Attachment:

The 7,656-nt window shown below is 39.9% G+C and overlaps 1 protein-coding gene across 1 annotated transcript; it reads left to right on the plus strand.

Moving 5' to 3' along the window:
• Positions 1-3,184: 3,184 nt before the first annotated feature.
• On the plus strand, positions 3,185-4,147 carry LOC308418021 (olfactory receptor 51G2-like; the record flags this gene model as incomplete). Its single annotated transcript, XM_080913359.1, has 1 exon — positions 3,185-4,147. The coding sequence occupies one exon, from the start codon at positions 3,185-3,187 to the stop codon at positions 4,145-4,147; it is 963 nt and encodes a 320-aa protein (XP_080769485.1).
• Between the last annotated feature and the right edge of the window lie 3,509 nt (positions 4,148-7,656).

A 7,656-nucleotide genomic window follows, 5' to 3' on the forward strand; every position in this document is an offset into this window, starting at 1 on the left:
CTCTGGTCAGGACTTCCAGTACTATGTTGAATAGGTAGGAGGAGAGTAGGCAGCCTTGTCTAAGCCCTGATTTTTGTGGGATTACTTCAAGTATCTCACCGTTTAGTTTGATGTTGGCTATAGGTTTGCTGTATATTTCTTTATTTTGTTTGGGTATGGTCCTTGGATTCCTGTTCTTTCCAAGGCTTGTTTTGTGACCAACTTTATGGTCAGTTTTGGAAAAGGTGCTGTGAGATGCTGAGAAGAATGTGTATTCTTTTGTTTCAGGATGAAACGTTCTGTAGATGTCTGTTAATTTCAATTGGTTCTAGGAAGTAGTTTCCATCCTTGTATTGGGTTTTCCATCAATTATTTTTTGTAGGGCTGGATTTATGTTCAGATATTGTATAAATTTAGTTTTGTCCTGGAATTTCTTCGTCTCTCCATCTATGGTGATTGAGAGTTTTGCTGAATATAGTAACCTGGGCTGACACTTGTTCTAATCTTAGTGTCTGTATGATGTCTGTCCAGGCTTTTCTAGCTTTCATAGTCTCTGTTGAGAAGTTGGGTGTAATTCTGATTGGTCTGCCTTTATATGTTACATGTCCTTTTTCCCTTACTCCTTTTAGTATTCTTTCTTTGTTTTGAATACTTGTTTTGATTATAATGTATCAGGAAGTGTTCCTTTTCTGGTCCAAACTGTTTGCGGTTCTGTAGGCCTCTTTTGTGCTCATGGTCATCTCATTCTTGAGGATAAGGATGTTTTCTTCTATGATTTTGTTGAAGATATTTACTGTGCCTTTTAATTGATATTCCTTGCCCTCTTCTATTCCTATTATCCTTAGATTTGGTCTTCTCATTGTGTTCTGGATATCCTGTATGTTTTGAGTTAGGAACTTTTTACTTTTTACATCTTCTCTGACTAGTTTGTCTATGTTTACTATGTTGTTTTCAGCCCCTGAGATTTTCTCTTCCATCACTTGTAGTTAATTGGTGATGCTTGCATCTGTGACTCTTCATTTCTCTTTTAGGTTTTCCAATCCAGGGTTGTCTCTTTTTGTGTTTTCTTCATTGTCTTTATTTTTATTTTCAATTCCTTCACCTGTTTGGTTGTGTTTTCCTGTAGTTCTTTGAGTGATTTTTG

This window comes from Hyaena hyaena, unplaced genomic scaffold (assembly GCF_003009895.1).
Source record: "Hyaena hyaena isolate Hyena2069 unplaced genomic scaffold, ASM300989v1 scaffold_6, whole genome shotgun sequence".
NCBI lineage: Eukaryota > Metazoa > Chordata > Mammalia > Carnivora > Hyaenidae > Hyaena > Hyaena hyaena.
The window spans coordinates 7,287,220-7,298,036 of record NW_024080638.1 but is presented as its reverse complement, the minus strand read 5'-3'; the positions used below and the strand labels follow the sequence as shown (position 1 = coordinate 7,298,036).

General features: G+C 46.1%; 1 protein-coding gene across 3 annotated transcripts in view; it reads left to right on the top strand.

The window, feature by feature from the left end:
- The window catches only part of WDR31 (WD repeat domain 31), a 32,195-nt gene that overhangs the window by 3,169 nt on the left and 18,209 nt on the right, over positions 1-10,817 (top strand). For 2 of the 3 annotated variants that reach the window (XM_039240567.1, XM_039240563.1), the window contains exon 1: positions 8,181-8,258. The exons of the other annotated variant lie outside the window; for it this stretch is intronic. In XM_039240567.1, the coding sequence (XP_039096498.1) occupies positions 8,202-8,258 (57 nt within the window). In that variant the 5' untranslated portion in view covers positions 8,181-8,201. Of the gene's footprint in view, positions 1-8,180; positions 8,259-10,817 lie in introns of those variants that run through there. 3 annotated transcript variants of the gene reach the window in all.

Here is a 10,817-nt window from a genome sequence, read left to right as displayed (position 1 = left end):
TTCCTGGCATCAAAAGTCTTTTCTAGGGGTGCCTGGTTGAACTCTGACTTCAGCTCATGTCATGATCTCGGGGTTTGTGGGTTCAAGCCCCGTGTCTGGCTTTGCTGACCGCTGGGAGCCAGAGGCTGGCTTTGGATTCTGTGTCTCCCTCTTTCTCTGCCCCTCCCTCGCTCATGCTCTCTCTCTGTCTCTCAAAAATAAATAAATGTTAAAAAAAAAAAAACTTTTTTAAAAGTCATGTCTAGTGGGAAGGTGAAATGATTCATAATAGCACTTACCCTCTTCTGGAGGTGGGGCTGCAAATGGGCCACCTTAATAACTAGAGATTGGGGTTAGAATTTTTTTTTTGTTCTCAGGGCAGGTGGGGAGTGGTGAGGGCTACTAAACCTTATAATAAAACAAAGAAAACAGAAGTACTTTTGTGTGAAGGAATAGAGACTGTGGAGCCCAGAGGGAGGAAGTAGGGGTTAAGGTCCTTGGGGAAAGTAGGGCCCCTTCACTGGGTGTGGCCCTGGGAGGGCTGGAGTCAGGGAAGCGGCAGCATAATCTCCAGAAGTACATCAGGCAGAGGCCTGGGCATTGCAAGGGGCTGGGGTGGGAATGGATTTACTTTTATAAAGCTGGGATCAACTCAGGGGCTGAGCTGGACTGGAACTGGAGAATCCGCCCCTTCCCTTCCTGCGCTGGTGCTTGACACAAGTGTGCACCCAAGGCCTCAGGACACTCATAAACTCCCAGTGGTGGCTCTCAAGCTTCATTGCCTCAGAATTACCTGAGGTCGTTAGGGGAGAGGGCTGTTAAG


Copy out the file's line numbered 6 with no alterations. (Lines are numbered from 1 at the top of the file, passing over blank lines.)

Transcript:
A 7,656-nucleotide genomic window follows, 5' to 3' on the forward strand; every position in this document is an offset into this window, starting at 1 on the left: